Koontz Ultimatum

I just finished my first book by Dean Koontz. Called Life Expectancy, it is a book about a family stalked by a psychopath, but beneath the storyline it is really about marriage, faithfulness and an abundant life.

Koontz was first brought to my attention in an interview in National Catholic Register with Tim Drake. Koontz is a Catholic and his work is becoming more explicitly religious in his Brother Odd books.

I’m interested in the interface between Catholicism and popular culture. Ann Rice, the author of some pretty famous vampire novels has recently returned to her Catholic faith, Koontz writes suspense novels with some pretty graphic scenes of violence. Christian themes keep cropping up in mainstream movies too. Steven Greydanus, film reviewer for National Catholic Register, comments intelligently on them. X-Men and Spiderman are mainstream action movies with strong sub plots of forgiveness and reconciliation in the midst of violence.

Last night I went to see the Bourne Ultimatum. Beneath all the mayhem and murder is strong comment on the ethics of mind control, torture, black ops, and the increasing use of surveillance and ‘security’ measures that are outside the law. In addition to that the series of films are really about a young man’s search for identity in a world coming apart with confusion, guilt fear and anonymity.

For my money, it is the products of popular culture that are making the most profound comments in our society. Of course there is lots of dross, but there is also a lot that is thoughtful, well made and very powerful.

What are we to make of the disagreeable elements in popular culture? What of the violence and sex in so many films and novels. I don’t think the actual presence of sex and violence in a novel or a film is the most important problem. There are two more important questions: “How are the sex and violence depicted?” If they are shown in a way that is arousing or encouraging a prurient curiosity, and if they are gratuitous, then the depiction of the sex and violence should be criticized.

The second question is, “What is the wider moral context of the sex and violence in the film or novel?” This is much more important than the mere presence of sex and violence. Do the violent end up getting what they deserve or does violence turn out to pay dividends? Is the violence glorified or shown to be for losers? Is the sex within a wider context of faithfulness and marriage, or is it simply recreational promiscuity?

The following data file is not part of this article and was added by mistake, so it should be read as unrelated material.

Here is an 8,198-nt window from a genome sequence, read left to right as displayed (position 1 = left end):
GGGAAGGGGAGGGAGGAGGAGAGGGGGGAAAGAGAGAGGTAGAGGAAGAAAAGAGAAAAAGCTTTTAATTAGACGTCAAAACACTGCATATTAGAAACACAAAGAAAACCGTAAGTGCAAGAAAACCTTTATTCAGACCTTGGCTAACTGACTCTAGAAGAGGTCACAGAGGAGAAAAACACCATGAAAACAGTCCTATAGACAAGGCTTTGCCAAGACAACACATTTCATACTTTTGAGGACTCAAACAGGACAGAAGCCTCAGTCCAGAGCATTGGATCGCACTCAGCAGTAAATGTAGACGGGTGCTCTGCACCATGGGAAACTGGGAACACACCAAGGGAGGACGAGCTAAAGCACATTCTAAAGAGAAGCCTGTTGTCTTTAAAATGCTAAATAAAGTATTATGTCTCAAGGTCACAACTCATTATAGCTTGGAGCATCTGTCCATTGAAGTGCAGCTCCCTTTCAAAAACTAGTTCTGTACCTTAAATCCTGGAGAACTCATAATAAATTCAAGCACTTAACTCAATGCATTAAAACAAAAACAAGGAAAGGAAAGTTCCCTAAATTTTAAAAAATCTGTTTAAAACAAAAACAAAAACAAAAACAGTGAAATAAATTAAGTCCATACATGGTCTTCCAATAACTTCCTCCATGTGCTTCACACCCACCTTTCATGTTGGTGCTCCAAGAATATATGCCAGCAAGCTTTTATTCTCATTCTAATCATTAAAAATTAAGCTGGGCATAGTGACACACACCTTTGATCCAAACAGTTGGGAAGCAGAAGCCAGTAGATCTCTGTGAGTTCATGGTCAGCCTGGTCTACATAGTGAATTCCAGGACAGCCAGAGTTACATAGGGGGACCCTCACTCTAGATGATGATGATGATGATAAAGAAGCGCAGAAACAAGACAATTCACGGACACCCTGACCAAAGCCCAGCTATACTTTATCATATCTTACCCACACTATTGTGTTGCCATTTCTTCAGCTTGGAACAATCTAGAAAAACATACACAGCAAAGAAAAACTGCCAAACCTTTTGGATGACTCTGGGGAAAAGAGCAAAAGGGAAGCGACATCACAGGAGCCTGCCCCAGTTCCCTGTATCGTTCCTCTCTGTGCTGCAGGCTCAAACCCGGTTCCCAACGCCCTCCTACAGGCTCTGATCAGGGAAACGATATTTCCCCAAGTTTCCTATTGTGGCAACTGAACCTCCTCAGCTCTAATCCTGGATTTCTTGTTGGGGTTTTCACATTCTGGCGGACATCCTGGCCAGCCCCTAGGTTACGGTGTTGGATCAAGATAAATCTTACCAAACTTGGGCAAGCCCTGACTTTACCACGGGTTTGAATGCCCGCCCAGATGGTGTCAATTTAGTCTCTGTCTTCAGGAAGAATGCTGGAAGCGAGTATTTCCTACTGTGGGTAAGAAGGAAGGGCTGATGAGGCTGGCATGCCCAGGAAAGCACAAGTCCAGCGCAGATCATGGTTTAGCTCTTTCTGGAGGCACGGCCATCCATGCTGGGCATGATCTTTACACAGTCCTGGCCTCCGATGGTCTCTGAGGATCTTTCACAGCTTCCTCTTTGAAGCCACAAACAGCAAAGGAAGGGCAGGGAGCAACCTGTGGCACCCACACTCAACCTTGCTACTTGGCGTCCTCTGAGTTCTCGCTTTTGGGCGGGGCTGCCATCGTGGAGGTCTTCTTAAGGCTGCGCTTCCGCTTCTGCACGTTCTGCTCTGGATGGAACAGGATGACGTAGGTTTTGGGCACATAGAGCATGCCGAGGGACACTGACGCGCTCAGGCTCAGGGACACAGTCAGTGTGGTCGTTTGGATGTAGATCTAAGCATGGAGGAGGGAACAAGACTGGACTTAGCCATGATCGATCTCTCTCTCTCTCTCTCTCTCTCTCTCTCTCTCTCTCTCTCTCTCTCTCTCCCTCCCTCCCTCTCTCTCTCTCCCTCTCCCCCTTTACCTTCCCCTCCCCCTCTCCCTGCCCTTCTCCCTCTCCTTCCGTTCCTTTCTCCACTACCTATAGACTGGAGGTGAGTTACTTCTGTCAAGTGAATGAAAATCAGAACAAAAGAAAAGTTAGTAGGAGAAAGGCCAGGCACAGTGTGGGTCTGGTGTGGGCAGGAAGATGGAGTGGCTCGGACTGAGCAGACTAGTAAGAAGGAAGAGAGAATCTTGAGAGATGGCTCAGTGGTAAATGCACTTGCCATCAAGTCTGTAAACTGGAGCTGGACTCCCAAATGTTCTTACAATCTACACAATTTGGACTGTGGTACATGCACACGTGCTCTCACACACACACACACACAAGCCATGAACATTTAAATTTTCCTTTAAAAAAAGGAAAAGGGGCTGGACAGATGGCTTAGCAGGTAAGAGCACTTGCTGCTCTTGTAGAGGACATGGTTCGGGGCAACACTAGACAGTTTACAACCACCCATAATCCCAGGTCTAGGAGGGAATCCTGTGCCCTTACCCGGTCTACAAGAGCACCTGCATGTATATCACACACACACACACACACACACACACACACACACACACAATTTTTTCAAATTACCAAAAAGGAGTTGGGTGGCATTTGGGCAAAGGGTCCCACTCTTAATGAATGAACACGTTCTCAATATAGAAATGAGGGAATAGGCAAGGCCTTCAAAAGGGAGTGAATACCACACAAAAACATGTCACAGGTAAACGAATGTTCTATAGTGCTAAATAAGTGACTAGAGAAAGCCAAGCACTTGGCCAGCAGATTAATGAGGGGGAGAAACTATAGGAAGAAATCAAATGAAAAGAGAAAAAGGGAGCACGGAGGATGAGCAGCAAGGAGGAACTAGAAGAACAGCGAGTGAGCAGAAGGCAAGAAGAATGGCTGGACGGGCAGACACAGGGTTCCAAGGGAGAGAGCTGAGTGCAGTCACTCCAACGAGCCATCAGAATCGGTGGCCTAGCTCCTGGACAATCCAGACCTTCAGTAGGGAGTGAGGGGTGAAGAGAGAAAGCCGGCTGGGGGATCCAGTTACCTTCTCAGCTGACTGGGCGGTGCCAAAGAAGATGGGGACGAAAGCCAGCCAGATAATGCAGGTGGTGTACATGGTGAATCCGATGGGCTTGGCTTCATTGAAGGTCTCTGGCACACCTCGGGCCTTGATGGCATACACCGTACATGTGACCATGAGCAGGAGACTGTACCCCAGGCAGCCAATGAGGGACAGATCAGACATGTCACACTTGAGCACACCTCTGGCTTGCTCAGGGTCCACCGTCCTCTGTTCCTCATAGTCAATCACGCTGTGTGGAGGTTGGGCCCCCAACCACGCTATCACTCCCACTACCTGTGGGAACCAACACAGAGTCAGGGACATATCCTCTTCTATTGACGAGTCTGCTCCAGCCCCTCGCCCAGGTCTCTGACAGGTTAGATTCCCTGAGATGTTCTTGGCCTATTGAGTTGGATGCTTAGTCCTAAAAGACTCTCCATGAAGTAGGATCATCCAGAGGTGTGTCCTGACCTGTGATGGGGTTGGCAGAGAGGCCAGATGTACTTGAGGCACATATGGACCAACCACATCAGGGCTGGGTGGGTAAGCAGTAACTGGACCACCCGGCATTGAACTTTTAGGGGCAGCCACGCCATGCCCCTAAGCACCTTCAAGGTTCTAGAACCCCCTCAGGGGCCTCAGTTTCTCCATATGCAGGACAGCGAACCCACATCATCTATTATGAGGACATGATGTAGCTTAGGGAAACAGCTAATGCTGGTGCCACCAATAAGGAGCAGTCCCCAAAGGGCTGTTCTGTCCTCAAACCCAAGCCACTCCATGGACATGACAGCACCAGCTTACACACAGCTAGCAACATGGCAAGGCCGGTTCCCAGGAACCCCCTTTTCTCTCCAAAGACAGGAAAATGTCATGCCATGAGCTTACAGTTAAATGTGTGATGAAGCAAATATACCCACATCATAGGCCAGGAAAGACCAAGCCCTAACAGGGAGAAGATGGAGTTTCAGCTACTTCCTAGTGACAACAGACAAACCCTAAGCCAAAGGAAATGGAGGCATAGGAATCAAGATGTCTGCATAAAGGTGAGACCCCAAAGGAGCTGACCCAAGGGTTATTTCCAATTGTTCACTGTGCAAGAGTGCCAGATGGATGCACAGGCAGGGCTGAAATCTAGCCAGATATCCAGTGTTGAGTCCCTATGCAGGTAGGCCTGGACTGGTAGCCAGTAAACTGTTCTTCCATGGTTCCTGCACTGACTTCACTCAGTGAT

Finally, what is the overall moral universe portrayed in the film? Most films actually show the good guys beating the bad guys. Most films portray a universe in which there is a battle between good and evil, a universe where real choices matter and where they matter forever. Because of this the vast majority of films and novels actually serve to support a general Christian world view. They may not be explicitly Christian, and may have objectionable elements, but they serve within the popular imagination to help maintain belief in a world that is essentially moral.

Good stories in movies and novels ultimately support a theistic view of the world. In his essay n fairy tales, J.R.R.Tolkien wrote about the ‘eucatastrophe’ or the ‘happy or just ending’ to a story. The happy ending to a story reminds us that life can have a happy ending, and if a happy ending, then meaning, and if meaning, then purpose, and if purpose, then a plan, and if a plan, then a planner.

  • http://www.blogger.com/profile/03892529674664589034 Jeff Miller

    I can definitely recommend the Brother Odd books. I read the first two after some positive recommendations in the Catholic blogosphere and found them quite good .

  • http://www.blogger.com/profile/08384291674560438678 Julie D.

    Ditto to what Jeff said. Here is my post after I read the Odd Thomas books. You would especially like the third book, Brother Odd.http://happycatholic.blogspot.com/2006/12/he-sees-dead-people-odd-thomas.html